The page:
US Customs and Border Protection (CBP) announced that a hacker may have stolen sensitive data collected by the agency from a subcontractor’s network.
“On May 31, 2019, CBP learned that a subcontractor, in violation of CBP policies and without CBP’s authorization or knowledge, had transferred copies of license plate images and traveler images collected by CBP to the subcontractor’s company network. The subcontractor’s network was subsequently compromised by a malicious cyber-attack,” the CBP stated and pointed out that it’s systems weren’t compromised.
“Initial information indicates that the subcontractor violated mandatory security and privacy protocols outlined in their contract. As of today, none of the image data has been identified on the Dark Web or internet.”
No details about the hack have been made public.
CBP has not named the contractor, but the statement was delivered to the Washington Post in a file named “CBP Perceptics Public Statement.” This seems to indicate that the contractor is likely Tennessee-based Perceptics, a company that sells vehicle identification and license plate recognition products used by “Border Control, Commercial Vehicle Enforcement, Electronic Toll Collection and Security industries.”
The theory is given added weight by the fact that Perceptics recently confirmed they’ve been breached and, as The Register reported on May 23, the attacker dumped on the dark web 65,000+ files – emails, documents, databases, images, etc. – and folders stolen from them.
The news outfit also confirmed on Monday that among those files are images of license plates belonging to vehicles passing through a number of CBP’s checkpoints on the US border.
“It appears the images were likely collected for troubleshooting or further development of the technology, rather than harvested en masse. There may be more images within the stolen data trove, of course,” The Register’s Shaun Nichols noted and reiterated that the stolen data was downloadable by anyone who could find it on the .onion website set up to host it.
Reactions to and comments on the news
“The issue with subcontractors is that you can’t completely control how they secure their network. You can ask for certifications, financials, controls, attestations; but there is always a limit to how much you can demand. You can’t necessarily walk into their office for a sudden inspection; or force them to use your standard of security because ‘yours are better than theirs.’ So if you choose to use a subcontractor, you also choose to accept the level of risk that comes with it, despite all your controls,” Pierluigi Stella, CTO of Network Box USA, commented for Help Net Security.
“In this case, there is also that murky aspect of the transfer of data. Why did this contract move all our face pictures to their network? What were they trying to do with that data? I have problems with the government keeping that information; I definitely have big issues with a private corporation doing so. Someone here needs to explain to us why that data was moved to the network of a private government subcontractor, to what end, what were they doing with that data? Let alone that now they lost it. What were they doing with it in the first place? Why did they practically steal it (the statement says they were not authorized to have that data).”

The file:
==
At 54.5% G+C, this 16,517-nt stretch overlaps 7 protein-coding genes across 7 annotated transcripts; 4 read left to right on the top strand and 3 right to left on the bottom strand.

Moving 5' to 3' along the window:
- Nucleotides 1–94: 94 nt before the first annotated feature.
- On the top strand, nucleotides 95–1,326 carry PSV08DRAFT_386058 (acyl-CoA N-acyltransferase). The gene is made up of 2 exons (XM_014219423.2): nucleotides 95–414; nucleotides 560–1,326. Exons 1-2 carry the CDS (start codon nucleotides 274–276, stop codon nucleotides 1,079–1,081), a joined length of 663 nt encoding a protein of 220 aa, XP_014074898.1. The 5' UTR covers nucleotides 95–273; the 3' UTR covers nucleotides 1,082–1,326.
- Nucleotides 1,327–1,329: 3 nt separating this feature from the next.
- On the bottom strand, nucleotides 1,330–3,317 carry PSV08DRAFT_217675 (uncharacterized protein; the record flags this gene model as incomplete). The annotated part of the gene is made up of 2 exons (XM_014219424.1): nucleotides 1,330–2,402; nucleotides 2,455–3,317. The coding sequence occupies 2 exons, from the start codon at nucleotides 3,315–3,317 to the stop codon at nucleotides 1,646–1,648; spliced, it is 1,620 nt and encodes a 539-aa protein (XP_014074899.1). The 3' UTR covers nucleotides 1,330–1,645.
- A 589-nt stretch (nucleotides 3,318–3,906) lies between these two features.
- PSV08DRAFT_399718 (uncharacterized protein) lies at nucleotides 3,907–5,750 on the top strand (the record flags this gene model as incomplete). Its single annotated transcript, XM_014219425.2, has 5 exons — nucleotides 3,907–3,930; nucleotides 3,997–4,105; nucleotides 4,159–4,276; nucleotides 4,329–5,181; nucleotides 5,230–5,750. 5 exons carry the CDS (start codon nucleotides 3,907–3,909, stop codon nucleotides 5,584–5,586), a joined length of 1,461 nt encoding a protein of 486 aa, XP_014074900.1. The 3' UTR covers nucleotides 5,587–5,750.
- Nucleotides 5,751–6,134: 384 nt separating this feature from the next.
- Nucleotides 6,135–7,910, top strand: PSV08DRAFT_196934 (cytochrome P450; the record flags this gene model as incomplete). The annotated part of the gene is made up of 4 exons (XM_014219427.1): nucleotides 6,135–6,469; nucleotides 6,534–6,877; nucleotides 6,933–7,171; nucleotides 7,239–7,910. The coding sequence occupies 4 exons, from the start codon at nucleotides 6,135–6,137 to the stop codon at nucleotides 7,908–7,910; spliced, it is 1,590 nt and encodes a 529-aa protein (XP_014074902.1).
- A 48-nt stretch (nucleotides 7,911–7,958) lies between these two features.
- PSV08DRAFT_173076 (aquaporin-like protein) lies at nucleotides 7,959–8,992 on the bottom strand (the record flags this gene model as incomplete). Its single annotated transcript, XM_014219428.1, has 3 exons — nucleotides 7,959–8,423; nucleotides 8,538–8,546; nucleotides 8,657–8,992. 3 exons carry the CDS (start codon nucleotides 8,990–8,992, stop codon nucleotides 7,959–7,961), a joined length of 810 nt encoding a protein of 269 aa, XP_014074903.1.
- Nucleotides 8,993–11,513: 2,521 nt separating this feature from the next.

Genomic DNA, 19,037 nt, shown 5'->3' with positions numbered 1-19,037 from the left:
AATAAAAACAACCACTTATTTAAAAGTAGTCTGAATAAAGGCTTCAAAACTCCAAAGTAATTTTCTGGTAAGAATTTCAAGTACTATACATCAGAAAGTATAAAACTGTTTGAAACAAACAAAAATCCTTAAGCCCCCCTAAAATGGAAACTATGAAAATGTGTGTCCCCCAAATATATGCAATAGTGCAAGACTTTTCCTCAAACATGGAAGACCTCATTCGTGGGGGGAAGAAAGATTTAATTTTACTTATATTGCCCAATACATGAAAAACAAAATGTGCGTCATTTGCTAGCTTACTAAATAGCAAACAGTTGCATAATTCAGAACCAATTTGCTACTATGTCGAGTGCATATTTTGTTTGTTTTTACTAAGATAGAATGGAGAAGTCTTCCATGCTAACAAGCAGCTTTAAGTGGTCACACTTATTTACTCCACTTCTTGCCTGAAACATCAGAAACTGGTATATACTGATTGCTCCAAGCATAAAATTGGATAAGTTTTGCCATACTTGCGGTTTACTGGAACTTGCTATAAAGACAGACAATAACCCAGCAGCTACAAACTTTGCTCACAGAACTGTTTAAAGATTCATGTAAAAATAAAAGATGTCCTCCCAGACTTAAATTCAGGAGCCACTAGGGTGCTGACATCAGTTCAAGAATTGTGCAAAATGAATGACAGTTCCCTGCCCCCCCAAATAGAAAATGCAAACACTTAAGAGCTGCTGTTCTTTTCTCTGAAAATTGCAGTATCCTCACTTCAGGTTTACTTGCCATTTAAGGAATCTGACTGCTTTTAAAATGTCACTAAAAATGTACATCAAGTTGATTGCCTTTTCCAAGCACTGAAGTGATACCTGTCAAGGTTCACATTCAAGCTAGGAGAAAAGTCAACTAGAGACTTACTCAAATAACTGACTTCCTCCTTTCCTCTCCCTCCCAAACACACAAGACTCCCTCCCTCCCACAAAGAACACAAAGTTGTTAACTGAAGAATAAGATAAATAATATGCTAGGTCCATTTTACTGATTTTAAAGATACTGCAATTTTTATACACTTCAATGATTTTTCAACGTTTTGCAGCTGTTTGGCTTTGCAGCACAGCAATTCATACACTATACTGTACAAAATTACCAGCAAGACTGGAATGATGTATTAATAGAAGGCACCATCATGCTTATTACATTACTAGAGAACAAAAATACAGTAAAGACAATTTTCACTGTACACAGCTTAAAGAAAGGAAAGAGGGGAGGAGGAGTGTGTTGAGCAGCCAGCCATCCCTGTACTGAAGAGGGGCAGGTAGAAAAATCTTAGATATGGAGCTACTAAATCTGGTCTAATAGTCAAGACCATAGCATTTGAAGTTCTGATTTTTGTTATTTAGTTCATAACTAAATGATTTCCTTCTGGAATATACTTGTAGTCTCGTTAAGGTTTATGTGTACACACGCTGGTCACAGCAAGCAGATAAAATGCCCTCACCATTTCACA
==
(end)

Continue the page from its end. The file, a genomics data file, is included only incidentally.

Tyler Owen, director of solution engineering at CipherCloud, noted that, aside from performing appropriate due diligence on all parties that have access to their data, the CBP should have technology in place to notice when sensitive data is being exfiltrated from their systems.
Robert Cattanach, a partner at the international law firm Dorsey & Whitney, told Help Net Security that unless a traveler can prove that they have been harmed by the disclosure of their information and location at a border or airport, there is very little anyone can do once their information has been stolen and made available on the dark web.
“US Courts have been reluctant to award damages absent a showing of specific and concrete harm. California’s newly enacted Consumer Privacy Act (CCPA) – which comes into effect January 1, 2020 – may change all that, at least for businesses that allow personal information to be accessed without authorization. The CCPA awards statutory penalties that are almost certain to be recognized as sufficient harm to consumers to justify an award of damages to the consumer because of the compromise, and most importantly, private class actions to make recovery easier,” he explained.
“The CCPA does not apply to the US Government, and more robust federal privacy protections have been repeatedly stalled in Congress. Rapidly evolving technology that collects vast amounts of individual data, coupled with the dramatic cultural differences between various countries that collect it, make this an even more challenging problem for individuals and their political systems to reconcile.”
Neema Singh Guliani, senior legislative counsel at the American Civil Liberties Union (ACLU), pointed out that this breach comes just as CBP seeks to expand its massive face recognition apparatus and collection of sensitive information from travelers, including license plate information and social media identifiers.
“This incident further underscores the need to put the brakes on these efforts and for Congress to investigate the agency’s data practices. The best way to avoid breaches of sensitive personal data is not to collect and retain such data in the first place,” she added.